Jamie Dantzscher, Jessica Howard and Jeanette Antolin "accused Nassar, a volunteer team doctor for USA Gymnastics for nearly three decades before his tenure ended in July 2015, of touching them inappropriately while he disguised the abuse as treatment".
Jonathan LaPook and produced by Andy Court and Sarah Fitzpatrick, the report included interviews with Jamie Dantzscher, a 2000 Olympic bronze medalist; Jeanette Antolin, who was on the 1999 US team that went to the world championships, and Jessica Howard, the 1999 national champion in rhythmic gymnastics.
A third gymnast told "60 Minutes" the team fostered a culture in which none of the women felt they could speak up.
She detailed how Mr Nassar allegedly molested her during family visits to his home in Holt, Michigan, from 1998 to 2005. ". he would put his fingers inside of me and move my leg around". "He would tell me I was going to feel a pop". She says it felt like "we weren't allowed to even smile in the gym" and by contrast Dr. Nassar was a friendly face amongst the adults.
Nassar, 53, received a medical degree from Michigan State in 1993 and returned to teach and become doctor for the women's gymnastics team. We believe one instance of child abuse - whether at a school, church or gym - is one too many, and we are saddened when any child has been harmed during his or her athletic career.
"They are willing, almost, (to say),"What do I have to do to get there?' A lot of times they think, 'This medical treatment, it may be weird, but it's the price that I have to pay in order to be able to get there, '" Hogshead-Makar said".
"The girls would say 'Yeah, he touches you amusing'".
"I remember being uncomfortable because of the area", Antolin, who was on the national team from 1995 to 2000 and competed at the 1999 world championships, said. He has also been charged with possessing child pornography. The organization had said it "immediately" reported the allegations involving Nassar, who's in a MI jail charged with possession of child pornography and criminal sexual conduct in unrelated cases.
The interviews to be aired on "60 Minutes" will revolve around when Nassar would work on the girls at the National Team Training Center, which is stationed at the Karolyi Ranch in Texas. Thursday's revelations could rebut any claims that USA Gymnastics turned a blind eye to Nassar or was slow to respond to claims of abuse.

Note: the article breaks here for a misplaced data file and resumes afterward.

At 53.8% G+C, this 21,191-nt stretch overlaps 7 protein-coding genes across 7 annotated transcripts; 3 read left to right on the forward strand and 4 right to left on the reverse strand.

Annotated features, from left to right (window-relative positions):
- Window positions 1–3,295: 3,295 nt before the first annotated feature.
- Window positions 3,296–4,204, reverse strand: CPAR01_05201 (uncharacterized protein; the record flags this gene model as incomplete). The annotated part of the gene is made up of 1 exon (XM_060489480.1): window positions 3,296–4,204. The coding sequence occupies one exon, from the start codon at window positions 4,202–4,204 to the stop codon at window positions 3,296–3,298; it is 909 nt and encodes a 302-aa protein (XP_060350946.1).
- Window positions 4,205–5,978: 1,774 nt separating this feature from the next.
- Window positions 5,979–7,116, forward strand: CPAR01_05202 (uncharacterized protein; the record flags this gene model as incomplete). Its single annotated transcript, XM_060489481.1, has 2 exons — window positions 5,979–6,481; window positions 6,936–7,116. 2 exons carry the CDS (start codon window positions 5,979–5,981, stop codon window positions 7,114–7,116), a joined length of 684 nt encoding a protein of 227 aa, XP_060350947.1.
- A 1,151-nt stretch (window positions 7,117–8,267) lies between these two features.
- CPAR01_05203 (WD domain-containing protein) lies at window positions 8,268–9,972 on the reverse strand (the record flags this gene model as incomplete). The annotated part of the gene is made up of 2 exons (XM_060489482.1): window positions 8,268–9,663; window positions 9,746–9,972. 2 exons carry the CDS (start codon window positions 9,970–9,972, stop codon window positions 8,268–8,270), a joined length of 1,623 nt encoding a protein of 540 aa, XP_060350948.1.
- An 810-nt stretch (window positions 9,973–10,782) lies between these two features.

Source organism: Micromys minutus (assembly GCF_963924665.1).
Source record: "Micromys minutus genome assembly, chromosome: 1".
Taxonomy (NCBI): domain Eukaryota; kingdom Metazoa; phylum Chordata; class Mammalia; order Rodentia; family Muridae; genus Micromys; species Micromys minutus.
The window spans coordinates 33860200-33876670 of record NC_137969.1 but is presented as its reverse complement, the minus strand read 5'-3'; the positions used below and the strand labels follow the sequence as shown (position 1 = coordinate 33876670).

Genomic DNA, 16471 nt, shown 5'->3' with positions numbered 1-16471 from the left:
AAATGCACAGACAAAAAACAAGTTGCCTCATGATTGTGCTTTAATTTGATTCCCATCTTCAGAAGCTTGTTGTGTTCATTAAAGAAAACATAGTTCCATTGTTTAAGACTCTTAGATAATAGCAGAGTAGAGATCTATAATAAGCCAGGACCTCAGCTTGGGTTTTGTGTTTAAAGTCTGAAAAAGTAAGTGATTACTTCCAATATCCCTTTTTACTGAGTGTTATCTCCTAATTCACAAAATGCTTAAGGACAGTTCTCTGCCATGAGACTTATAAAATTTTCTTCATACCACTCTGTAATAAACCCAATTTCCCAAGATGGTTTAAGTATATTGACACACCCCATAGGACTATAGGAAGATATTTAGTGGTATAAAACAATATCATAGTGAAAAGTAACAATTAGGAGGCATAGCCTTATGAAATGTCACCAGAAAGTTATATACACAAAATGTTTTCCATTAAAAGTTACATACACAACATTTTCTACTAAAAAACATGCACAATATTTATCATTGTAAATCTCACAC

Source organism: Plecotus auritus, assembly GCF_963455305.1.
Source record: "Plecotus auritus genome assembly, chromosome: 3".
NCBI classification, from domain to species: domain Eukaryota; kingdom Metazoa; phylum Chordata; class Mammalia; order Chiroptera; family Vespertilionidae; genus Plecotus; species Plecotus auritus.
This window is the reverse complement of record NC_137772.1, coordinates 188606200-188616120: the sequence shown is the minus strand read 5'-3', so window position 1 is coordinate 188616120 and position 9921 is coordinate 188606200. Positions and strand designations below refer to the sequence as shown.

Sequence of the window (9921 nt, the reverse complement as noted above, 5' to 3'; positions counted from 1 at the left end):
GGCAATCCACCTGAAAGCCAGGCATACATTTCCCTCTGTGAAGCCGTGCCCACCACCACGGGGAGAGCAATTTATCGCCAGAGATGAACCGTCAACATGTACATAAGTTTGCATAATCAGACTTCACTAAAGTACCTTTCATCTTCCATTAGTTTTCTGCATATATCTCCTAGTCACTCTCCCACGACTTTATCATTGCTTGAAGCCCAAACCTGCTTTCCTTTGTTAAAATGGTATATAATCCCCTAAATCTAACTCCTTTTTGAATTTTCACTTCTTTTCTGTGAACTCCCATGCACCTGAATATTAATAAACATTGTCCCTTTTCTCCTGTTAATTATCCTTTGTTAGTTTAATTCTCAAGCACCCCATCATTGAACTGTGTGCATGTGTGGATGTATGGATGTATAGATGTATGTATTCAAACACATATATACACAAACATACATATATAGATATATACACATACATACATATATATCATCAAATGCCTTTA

Is Branden Albert a fit for Giants if cut by Dolphins?
The Dolphins also didn't really miss much of a beat in the regular season when Matt Moore took over for an injured Tannehill. He lost his starting job at defensive end in October and appeared in 13 games (five starts) for Miami in 2016.
Before Nassar was sacked by MSU in September 2016, he was an acclaimed physician at MSU's sports-medicine clinic.
Jeanette Antolin, on the United States team from 1995 to 2000 and a member of the 1999 world championship squad that competed in China, recalled putting her trust in Nassar as well. "It was treatment. You don't complain about treatment". "And then he just continued to go into more and more intimate places", she tells LaPook.
More than 50 women have filed criminal and/or civil complaints alleging they were sexually abused by Nassar.
More than 30 women and girls say Nassar abused them while under his care. The gymnasts say they were often alone with Nassar and he did not wear gloves.
USA Gymnastics said this week that it hired an investigator after learning of "athlete concerns" about Nassar in June 2015. He left USA Gymastics in fall 2015 with little notice.
Last September, two former gymnasts - one an Olympic medalist who remains anonymous - told the Indianapolis Star of allegations of abuse by Nassar.
In the lawsuits, several victims said they had complained to others, including former MSU head gymnastics coach Kathie Klages, about Nassar but nothing was done.
Michigan State University says former Chicago federal prosecutor Patrick Fitzgerald is leading an internal review of the work of a sports doctor accused of sexually assaulting athletes.